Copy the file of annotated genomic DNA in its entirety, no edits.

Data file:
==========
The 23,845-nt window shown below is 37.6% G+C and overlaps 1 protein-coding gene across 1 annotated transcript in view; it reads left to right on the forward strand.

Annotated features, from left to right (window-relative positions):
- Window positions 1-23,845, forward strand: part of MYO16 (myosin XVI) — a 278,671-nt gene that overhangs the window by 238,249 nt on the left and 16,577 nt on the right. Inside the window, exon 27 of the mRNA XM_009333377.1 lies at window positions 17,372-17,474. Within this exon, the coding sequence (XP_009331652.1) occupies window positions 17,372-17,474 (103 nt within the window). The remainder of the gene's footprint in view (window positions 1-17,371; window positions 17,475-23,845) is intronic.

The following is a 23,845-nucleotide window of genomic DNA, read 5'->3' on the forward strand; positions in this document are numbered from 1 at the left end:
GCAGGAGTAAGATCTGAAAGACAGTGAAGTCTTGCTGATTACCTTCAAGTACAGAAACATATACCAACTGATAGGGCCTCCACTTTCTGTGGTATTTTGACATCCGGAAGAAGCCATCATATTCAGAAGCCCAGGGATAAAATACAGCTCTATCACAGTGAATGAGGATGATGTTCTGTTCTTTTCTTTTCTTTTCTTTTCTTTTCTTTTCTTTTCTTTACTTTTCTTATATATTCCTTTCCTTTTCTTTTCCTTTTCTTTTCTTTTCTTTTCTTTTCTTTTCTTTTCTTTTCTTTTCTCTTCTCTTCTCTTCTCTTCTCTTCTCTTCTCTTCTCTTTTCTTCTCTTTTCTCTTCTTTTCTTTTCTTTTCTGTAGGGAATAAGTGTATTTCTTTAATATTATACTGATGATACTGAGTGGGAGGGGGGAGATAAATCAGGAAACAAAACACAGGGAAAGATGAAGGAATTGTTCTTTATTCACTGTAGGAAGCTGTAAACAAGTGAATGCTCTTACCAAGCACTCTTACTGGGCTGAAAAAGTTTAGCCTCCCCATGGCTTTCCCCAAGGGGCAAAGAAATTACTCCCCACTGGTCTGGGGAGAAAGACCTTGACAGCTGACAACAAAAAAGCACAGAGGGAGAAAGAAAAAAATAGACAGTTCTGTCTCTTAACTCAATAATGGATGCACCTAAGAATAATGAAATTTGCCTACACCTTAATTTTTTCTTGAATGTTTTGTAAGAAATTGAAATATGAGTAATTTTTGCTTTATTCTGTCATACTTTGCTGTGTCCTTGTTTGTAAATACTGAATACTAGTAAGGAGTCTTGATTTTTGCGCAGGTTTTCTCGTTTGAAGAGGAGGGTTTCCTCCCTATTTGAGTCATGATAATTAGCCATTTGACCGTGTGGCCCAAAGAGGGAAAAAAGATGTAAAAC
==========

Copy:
The 23,845-nt window shown below is 37.6% G+C and overlaps 1 protein-coding gene across 1 annotated transcript in view; it reads left to right on the forward strand.

Annotated features, from left to right (window-relative positions):
- Window positions 1-23,845, forward strand: part of MYO16 (myosin XVI) — a 278,671-nt gene that overhangs the window by 238,249 nt on the left and 16,577 nt on the right. Inside the window, exon 27 of the mRNA XM_009333377.1 lies at window positions 17,372-17,474. Within this exon, the coding sequence (XP_009331652.1) occupies window positions 17,372-17,474 (103 nt within the window). The remainder of the gene's footprint in view (window positions 1-17,371; window positions 17,475-23,845) is intronic.

The following is a 23,845-nucleotide window of genomic DNA, read 5'->3' on the forward strand; positions in this document are numbered from 1 at the left end:
GCAGGAGTAAGATCTGAAAGACAGTGAAGTCTTGCTGATTACCTTCAAGTACAGAAACATATACCAACTGATAGGGCCTCCACTTTCTGTGGTATTTTGACATCCGGAAGAAGCCATCATATTCAGAAGCCCAGGGATAAAATACAGCTCTATCACAGTGAATGAGGATGATGTTCTGTTCTTTTCTTTTCTTTTCTTTTCTTTTCTTTTCTTTTCTTTACTTTTCTTATATATTCCTTTCCTTTTCTTTTCCTTTTCTTTTCTTTTCTTTTCTTTTCTTTTCTTTTCTTTTCTTTTCTCTTCTCTTCTCTTCTCTTCTCTTCTCTTCTCTTCTCTTTTCTTCTCTTTTCTCTTCTTTTCTTTTCTTTTCTGTAGGGAATAAGTGTATTTCTTTAATATTATACTGATGATACTGAGTGGGAGGGGGGAGATAAATCAGGAAACAAAACACAGGGAAAGATGAAGGAATTGTTCTTTATTCACTGTAGGAAGCTGTAAACAAGTGAATGCTCTTACCAAGCACTCTTACTGGGCTGAAAAAGTTTAGCCTCCCCATGGCTTTCCCCAAGGGGCAAAGAAATTACTCCCCACTGGTCTGGGGAGAAAGACCTTGACAGCTGACAACAAAAAAGCACAGAGGGAGAAAGAAAAAAATAGACAGTTCTGTCTCTTAACTCAATAATGGATGCACCTAAGAATAATGAAATTTGCCTACACCTTAATTTTTTCTTGAATGTTTTGTAAGAAATTGAAATATGAGTAATTTTTGCTTTATTCTGTCATACTTTGCTGTGTCCTTGTTTGTAAATACTGAATACTAGTAAGGAGTCTTGATTTTTGCGCAGGTTTTCTCGTTTGAAGAGGAGGGTTTCCTCCCTATTTGAGTCATGATAATTAGCCATTTGACCGTGTGGCCCAAAGAGGGAAAAAAGATGTAAAAC